I read all the reports and saw the pictures, but I really didn't get it until Noah moved to Holly County and began working for Dad on the paper last summer. He knew all about the Civil Rights march because his mother used to ride the Freedom Train in the south. Noah was even part of the Children's March in Birmingham. He said I didn't know anything about Civil Rights and how it felt to be discriminated against because his skin was black. And he was right. 

But I was interested in hearing his story. Dad was too, but he had to make sure Noah knew what kind of paper the Banner was. Here's an excerpt from Orchard of Hope.

    "You might not like what I wrote," Noah told Dad when he asked him if he wanted to write something about school.
    "Then I wouldn't print it." Dad fastened his eyes on Noah. "We might as well get one thing clear right at the beginning, Noah. The Banner is just a small-town paper. We put out one issue per week. We're here to serve the community by reporting on what happens in Hollyhill and Holly County. We don't do national news like what Congress is up to or what's happening in Vietnam unless it has a local handle, such as one of our Hollyhill boys flying the bombers over North Vietnam or one of our senators coming through town. If something like that happens, it would be front-page news for the Banner. But we leave the rest of the national and state news to the daily papers out of Lexington and Louisville."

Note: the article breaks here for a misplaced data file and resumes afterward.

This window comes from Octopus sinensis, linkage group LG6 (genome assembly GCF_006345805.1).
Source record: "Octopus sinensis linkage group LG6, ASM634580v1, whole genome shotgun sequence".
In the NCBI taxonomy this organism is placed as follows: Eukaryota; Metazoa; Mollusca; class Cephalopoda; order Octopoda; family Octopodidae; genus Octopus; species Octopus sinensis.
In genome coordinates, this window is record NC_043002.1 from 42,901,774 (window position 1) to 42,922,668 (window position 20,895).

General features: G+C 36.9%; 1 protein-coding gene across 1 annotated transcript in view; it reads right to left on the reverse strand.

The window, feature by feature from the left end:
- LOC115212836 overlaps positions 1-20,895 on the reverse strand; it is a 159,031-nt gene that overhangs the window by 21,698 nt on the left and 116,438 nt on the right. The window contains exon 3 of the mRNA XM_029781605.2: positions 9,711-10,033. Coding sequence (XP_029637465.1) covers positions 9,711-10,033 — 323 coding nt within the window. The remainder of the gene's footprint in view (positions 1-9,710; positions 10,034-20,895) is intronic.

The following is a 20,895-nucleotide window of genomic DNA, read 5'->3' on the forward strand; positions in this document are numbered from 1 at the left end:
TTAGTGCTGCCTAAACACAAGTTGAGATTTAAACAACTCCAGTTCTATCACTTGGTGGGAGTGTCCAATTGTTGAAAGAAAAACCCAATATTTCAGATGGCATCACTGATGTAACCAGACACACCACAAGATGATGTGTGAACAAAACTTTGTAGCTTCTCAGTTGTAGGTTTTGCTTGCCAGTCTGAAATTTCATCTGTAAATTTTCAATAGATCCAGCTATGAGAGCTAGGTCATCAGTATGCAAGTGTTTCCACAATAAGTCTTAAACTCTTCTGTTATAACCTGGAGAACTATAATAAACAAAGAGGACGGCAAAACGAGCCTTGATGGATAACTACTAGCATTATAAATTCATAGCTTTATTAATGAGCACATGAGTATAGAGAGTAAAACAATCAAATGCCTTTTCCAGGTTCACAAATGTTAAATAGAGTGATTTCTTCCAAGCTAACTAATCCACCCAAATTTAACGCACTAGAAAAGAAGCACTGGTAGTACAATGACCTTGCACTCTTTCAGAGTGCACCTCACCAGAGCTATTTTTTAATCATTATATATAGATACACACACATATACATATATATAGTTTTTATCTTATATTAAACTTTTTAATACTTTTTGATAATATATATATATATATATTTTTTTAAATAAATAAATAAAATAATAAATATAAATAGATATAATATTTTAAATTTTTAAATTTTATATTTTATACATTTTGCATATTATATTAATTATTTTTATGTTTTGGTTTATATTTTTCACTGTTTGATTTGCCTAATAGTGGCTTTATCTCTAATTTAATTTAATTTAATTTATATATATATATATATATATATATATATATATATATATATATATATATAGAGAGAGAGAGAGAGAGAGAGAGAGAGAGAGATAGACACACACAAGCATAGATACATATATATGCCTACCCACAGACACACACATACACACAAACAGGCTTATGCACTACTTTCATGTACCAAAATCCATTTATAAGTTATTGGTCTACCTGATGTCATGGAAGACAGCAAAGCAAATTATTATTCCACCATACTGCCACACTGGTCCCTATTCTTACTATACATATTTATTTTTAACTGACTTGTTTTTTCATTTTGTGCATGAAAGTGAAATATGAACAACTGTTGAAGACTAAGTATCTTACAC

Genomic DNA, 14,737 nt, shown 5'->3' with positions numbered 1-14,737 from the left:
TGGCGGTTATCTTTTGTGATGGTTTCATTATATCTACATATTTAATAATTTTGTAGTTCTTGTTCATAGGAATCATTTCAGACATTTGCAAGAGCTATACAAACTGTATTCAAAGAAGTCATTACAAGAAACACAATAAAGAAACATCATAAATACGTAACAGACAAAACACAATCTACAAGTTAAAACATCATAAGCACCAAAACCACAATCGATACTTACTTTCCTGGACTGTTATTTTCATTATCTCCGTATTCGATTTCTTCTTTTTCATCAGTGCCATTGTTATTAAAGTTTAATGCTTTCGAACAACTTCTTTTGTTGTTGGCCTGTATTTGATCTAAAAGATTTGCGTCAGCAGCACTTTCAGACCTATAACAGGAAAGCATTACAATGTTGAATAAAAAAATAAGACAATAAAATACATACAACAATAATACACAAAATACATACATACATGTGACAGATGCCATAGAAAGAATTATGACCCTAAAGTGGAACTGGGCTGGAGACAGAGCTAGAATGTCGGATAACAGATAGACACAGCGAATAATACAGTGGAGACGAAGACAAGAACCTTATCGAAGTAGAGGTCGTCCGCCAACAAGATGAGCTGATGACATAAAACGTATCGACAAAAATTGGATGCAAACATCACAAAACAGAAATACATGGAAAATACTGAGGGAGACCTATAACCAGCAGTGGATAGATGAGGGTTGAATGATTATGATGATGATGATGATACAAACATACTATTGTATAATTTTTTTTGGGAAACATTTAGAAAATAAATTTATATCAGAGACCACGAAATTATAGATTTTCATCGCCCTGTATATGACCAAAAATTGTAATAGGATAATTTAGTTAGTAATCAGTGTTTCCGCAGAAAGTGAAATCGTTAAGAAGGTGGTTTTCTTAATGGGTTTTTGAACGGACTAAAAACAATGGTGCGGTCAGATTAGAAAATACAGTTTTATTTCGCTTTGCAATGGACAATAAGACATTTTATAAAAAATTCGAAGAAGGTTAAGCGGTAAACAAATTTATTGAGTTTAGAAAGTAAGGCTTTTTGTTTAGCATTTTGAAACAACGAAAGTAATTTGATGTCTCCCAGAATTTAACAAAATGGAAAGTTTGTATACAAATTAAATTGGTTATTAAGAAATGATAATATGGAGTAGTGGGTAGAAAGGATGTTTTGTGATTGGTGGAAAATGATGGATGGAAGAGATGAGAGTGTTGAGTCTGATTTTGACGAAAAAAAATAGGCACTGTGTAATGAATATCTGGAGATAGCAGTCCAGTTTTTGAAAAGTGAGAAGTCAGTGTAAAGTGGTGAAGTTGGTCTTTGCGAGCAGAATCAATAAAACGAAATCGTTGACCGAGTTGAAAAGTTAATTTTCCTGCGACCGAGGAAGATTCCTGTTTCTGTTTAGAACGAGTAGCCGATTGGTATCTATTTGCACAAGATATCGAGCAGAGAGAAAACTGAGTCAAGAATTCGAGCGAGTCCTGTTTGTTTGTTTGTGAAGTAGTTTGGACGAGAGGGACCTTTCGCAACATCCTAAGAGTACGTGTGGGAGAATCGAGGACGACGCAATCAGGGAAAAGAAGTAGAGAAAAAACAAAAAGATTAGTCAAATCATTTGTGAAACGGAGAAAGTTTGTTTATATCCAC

"So how do you sell papers if you don't have anything much to write about?" Noah asked.
   "We manage," Dad said. "Folks here want to read about what happens in town and at the schools. They like seeing their pictures or their kids' pictures in the paper."
    "Sounds pretty dull," Noah said. "I thought newspapers tried to come up with controversial stories to keep people interested." 

    "I don't print stories to stir up trouble just for the sake of stirring up trouble."
    "But sometimes trouble needs to be stirred up in order to get wrongs righted," Noah said.
I don't think there would be any doubt that if Noah and his family had been living in Holly County last March, they would have been in that crowd marching on the Capital. At least Noah and his mother would have been. Last year, she helped turn us around here in Hollyhill on some of the things we should have been doing differently. 

I can't tell the whole story here, but you can read all about it in Orchard of Hope. Myra Hearndon is quite a woman. Somebody who makes a difference. That's how I want to be when I grow up. I want to do things that matter. I don't know what, but Dad says that's okay. The Lord will guide me to the right things if I let him. 

How about you? You ever march for something you believe needs to happen? And do you think papers like the Hollyhill Banner filled with local news are good or plain boring?

Oh yeah, and I've got to announce the winner of my blog contest. Sharon is the winner. She'll get her choice of one of my books. Thanks a bunch to all of you who left comments and entered to win a book. Maybe we'll do it again soon.